Select Local file for destination

Select QCOW2 for destination format

Use \\path\to\PVEDatastore\images\<VM ID>\vm.qcow2 for destination
The converted .qcow2 virtual disk must be in the /images/<VM ID> directory in the datastore. You can move it to this location after converting if needed.

You may need to re-thin the disk after converting with StarWind v2v.

Attaching the virtual disk

SSH to your Proxmox node

Open the new VM’s config file at /etc/pve/qemu-server/<VM ID>.conf with nano or your favorite editor.

nano /etc/pve/qemu-server/

Scroll to the bottom of the file (ctrl+end) and add the converted disk as an unused type with the format below
unused#: <storage node>:<VM ID>/<virtual disk filename>

For example, the storage node (datastore) is called “NASDatastore” on my pve host, the VM ID is 108 and the virtual disk’s filename is pihole.qcow2.
unused0: NASDatastore:108/pihole.qcow2

Press + X then y to save then enter to overwrite the .conf file.

Open Proxmox web UI and select the VM then Hardware.

Detach the temp disk created with the VM.

Double click the unused disk added in the config. Change controller type if needed and click OK.
Run qm rescan on the node if you don’t see the disk.

qm rescan

Go to Options > Boot Order > Edit
Check the converted disk. Uncheck or move the other boot options if needed.

Go to Console and boot the VM.

Delete the temp disk created with the VM under VM > Hardware.

You may need to update your NIC settings in Linux guests. See this post for more information.

Guest Agent/Tools

Using the agent is optional. You need to enable the guest agent in the VM settings and install it on the guest.

Open the Proxmox web UI. Select the VM > Options > QEMU Guest Agent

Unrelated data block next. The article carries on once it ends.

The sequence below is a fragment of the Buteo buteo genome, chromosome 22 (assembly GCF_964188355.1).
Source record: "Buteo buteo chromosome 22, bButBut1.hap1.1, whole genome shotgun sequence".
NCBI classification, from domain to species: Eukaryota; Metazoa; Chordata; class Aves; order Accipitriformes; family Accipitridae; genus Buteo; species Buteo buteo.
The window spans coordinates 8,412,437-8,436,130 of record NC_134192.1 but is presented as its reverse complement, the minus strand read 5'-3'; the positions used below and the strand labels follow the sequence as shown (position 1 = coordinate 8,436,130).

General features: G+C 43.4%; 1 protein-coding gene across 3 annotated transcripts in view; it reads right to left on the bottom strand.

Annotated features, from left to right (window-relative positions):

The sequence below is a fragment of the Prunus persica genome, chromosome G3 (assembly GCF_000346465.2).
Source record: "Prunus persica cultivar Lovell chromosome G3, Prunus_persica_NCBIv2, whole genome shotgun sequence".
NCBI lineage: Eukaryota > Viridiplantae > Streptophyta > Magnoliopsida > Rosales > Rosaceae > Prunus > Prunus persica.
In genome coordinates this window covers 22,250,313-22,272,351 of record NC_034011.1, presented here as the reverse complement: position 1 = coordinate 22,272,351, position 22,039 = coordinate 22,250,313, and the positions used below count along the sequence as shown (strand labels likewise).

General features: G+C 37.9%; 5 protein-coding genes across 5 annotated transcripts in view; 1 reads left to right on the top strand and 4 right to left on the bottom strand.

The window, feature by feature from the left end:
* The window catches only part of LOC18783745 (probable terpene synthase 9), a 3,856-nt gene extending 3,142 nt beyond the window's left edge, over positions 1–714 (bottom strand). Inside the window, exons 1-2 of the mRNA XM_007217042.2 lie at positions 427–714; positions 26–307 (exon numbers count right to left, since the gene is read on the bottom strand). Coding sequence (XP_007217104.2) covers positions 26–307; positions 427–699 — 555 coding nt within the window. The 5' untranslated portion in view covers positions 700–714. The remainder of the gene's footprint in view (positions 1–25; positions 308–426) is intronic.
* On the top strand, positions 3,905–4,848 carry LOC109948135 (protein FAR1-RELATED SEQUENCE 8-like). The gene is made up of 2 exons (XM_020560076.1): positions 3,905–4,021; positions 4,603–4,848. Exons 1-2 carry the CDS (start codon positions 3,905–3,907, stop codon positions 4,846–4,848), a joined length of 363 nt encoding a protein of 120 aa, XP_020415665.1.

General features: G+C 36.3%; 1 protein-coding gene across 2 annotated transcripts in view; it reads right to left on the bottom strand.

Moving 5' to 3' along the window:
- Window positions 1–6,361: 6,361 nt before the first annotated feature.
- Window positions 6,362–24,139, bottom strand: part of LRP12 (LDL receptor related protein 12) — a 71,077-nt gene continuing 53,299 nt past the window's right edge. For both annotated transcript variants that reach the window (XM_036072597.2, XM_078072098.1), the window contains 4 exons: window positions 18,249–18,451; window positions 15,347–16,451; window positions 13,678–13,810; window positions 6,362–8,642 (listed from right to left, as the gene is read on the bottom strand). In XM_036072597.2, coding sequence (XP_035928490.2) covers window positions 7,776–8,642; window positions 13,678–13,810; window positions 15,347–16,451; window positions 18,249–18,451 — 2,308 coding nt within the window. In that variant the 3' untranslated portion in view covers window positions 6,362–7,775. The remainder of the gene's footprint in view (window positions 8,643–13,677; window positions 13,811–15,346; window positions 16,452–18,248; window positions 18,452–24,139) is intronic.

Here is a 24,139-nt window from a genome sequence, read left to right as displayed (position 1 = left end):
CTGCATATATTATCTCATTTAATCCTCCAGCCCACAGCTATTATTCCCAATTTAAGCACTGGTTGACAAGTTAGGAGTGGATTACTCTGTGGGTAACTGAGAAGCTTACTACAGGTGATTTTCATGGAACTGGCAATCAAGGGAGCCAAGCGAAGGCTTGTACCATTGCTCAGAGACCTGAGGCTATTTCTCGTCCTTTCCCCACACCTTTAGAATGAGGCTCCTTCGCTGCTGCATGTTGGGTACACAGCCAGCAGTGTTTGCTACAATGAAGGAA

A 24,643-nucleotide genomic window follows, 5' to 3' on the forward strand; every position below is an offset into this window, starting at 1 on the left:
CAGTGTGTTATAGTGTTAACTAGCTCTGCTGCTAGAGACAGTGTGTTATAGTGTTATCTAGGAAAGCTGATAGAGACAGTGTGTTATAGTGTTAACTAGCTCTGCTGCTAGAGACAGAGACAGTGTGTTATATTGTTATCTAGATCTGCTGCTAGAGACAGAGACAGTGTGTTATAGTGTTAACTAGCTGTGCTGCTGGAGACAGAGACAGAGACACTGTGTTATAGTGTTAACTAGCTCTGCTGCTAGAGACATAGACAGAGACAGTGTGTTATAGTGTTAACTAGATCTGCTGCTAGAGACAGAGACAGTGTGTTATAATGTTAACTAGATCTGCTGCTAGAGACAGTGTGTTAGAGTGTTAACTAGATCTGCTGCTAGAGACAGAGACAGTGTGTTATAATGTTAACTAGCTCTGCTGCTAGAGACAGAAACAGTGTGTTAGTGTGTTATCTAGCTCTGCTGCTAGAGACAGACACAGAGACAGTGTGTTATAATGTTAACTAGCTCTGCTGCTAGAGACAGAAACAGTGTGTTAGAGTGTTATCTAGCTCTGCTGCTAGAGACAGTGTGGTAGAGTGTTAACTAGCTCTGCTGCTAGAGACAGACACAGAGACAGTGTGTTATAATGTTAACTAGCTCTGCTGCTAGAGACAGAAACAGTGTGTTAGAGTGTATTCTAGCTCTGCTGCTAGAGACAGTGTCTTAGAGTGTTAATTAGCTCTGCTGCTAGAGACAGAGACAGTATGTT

Double click QEMU Guest Agent or click Edit

Enable Use QEMU Guest Agent
The guest-trim setting is optional. See the QEMU Guest Agent page for more details.

The new settings will be in orange text which means they will apply on next boot.
You will need to restart the VM from the web UI (not the guest) for the settings to apply.

Install the agent on the guest with the steps below.

Linux

Install qemu-guest-agent and reboot.

sudo apt update && sudo apt install qemu-guest-agent -y

Windows

The installer (virtio-win-guest-tools.exe) is in the root of the VirtIO .iso.

The IPs section in the VM summary will show a message if the guest agent is not installed/running.

Remember to uninstall any old hypervisor software (ex: VMWare tools) from the guest.

Notes

Windows System Repair

A few things to check if you’re stuck in a Windows system repair loop
– Is the old VM using BIOS or UEFI?
– Does the old VM have TPM enabled?
– Reinstall VirtIO Drivers and try converting the disk again

Boot order not updating

Check for orange text in the boot order settings. This means the change is pending and will be applied next boot.

Shutting down VMs

If you’re stuck trying to shut down a VM open the console and send a ctrl+alt+del to reset. Mash escape to get in the boot menu. It seems to be more responsive in this menu. Don’t keep sending stop tasks. This just adds tasks and makes it worse.

If it’s still stuck find the process id with ps aux | grep “/usr/bin/kvm -d <VM ID>”. It’s the number after root.

root@pve:~# ps aux | grep “/usr/bin/kvm -d 106”
root 130431 0.0 0.0 6372 644 pts/0 S+ 11:39 0:00 grep /usr/bin/kvm -d 106

ps aux | grep "/usr/bin/kvm -d <VM ID>"

Then kill the process ID with kill -9 <process id>

kill -9

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When you’re done with your old host you could always smash it with a hammer.